While in the studio, the guys were “vibing through the songs, figuring out what they want to be, what we can get away with,” he says. “We did it kind of old-school. We figured stuff out as we were recording it. That was really fun, just exploring with the band and trying out new things.” They even recorded more than one version of some of the songs in the name of experimentation.
To pay for the recording of the album, Klatt picked up a job at a musician friend’s fabrication shop in northeast Minneapolis. “He ended up teaching me how to weld. I took to it really quickly. I’ve been making a bunch of strange metal structures over there over the last year,” Klatt says. The most recent job he completed was making metal frames and a dance floor for the First Avenue exhibit at the History Center.
The fabrication shop also served as the location for Klatt’s music video “Prove My Love,” in which Klatt and local visual artist Alberta Mirais dance in the dark with flashlights. “It was like a weird dream,” he says of the set. “We had a hazer going. It was lit very beautifully and so different than the fluorescent lights of the hum-drum of the day-to-day.”
Klatt has come a long way from his humble start in the music industry. A mostly self-taught guitar player, he had bands as a high school student in Woodbury, but it wasn’t until he moved to Minneapolis for college that he got deep into the local music scene. He’d go see Charlie Parr or Spider John Koerner play to learn guitar technique. He also made friends with fellow musicians like Page Burkum and Jack Torrey of the Cactus Blossoms. “We’d get together and play guitars and trade songs. It was very inspiring. I felt like I’d found my people for the first time,” he says.
He often called in sick to his job at UPS to busk in the skyways. “I really just wanted to play music. I just loved it and I was probably testing the waters to see if it was a viable money-making thing. Aside from that, it was mostly just fun,” he says.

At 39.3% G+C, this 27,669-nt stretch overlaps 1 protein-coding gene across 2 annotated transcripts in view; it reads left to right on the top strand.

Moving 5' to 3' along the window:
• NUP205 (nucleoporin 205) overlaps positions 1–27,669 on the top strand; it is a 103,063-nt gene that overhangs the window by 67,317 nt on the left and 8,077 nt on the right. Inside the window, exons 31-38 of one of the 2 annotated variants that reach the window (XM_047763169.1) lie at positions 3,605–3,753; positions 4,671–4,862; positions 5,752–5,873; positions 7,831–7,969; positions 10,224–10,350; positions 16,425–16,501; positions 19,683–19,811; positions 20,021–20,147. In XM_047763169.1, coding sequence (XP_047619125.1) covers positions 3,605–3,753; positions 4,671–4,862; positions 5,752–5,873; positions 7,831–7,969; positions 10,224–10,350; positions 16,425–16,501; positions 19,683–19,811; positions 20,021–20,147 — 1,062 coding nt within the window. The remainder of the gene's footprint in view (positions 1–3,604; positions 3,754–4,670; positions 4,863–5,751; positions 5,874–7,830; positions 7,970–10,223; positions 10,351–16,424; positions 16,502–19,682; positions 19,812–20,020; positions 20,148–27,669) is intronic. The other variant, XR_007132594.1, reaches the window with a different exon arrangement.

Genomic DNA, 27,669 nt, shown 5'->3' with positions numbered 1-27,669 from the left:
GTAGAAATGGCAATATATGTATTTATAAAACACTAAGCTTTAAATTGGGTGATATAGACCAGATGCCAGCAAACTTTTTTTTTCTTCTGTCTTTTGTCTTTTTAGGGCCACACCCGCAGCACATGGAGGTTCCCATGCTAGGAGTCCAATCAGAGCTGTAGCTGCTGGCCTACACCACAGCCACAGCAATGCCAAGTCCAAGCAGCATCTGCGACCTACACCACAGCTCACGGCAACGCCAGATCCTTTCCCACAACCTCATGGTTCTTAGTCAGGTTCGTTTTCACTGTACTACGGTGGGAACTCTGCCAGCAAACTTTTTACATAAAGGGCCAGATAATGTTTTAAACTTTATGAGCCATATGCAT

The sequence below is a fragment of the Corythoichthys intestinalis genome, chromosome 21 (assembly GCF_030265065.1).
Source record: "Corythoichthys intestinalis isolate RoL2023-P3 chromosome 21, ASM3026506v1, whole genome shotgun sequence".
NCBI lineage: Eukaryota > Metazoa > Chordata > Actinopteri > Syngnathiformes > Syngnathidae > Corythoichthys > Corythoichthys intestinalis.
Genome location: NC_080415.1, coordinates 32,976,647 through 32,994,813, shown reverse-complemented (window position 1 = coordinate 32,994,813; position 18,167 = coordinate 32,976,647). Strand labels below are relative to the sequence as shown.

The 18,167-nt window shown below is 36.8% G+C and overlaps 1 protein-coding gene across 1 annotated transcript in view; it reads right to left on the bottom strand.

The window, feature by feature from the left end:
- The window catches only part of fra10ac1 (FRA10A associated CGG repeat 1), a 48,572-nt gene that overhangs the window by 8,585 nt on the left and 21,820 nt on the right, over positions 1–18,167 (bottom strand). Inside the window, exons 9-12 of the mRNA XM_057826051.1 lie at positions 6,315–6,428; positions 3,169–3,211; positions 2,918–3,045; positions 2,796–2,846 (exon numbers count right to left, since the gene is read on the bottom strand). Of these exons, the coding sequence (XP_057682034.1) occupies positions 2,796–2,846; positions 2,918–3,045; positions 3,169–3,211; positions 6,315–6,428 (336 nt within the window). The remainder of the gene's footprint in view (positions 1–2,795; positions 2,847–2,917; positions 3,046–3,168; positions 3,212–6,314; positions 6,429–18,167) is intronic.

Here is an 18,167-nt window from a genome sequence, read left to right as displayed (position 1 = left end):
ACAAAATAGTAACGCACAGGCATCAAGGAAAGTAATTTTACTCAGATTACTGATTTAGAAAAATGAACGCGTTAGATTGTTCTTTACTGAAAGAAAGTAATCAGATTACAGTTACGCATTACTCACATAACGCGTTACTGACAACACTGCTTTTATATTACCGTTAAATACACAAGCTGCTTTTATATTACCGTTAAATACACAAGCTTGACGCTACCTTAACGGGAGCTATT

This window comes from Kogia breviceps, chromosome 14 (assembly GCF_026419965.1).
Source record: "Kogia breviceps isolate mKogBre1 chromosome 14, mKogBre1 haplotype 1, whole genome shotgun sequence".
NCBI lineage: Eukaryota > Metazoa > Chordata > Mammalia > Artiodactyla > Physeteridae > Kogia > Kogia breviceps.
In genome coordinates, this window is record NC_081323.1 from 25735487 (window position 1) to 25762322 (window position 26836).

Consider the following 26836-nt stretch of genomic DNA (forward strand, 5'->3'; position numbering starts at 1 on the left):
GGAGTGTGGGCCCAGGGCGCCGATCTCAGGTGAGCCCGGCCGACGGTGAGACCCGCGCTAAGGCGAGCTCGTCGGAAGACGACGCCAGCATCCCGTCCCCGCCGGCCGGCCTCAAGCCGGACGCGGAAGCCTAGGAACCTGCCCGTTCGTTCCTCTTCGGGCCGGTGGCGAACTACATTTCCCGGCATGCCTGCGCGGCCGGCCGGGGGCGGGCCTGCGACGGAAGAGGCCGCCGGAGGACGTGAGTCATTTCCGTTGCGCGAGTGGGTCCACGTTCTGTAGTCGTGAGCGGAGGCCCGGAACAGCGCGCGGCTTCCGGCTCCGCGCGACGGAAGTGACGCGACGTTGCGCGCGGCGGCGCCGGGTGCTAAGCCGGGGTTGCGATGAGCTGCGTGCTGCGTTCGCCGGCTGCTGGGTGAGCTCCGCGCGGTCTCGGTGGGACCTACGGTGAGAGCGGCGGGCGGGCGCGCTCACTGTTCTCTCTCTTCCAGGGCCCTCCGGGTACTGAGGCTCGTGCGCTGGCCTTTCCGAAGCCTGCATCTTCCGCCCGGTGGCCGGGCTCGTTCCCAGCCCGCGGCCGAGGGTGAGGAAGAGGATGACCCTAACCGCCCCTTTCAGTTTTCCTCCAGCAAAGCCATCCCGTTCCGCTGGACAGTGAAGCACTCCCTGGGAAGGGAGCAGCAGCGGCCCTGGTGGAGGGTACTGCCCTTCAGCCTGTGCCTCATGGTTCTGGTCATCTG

Klatt soon dropped out of his cultural studies program and took off for San Francisco, where he crashed on couches and busked on Haight Street. Soon Minnesota called him home, though. “I realized I hadn’t looked in the moon in like two months,” he says. “San Francisco is a big concrete jungle and I’m kind of a country boy at heart.”
Minnesota is where his friends, family, and fan base are, too. When he plays around the state, people often come up to him after the show and share how meaningful his music is to them. Once, he played “It Ain’t the Same,” the title track off the new album which is about living with the absence of someone special, at Papa Charlie’s in Lutsen. Afterwards, audience members approached him and shared that the song resonated with them because a skiing buddy of theirs had died recently.
“That’s the stuff that really will keep me going, more than getting a big hit. I’m more interested in affecting people, positively,” Klatt says. “I hope these songs can be a positive part of people’s lives, something that can help people get through hard times.”
With: Brianna Kočka and her band
Where: Turf Club
When: 9 p.m. Sat. Oct. 12
Tickets: $10 – 12; more info here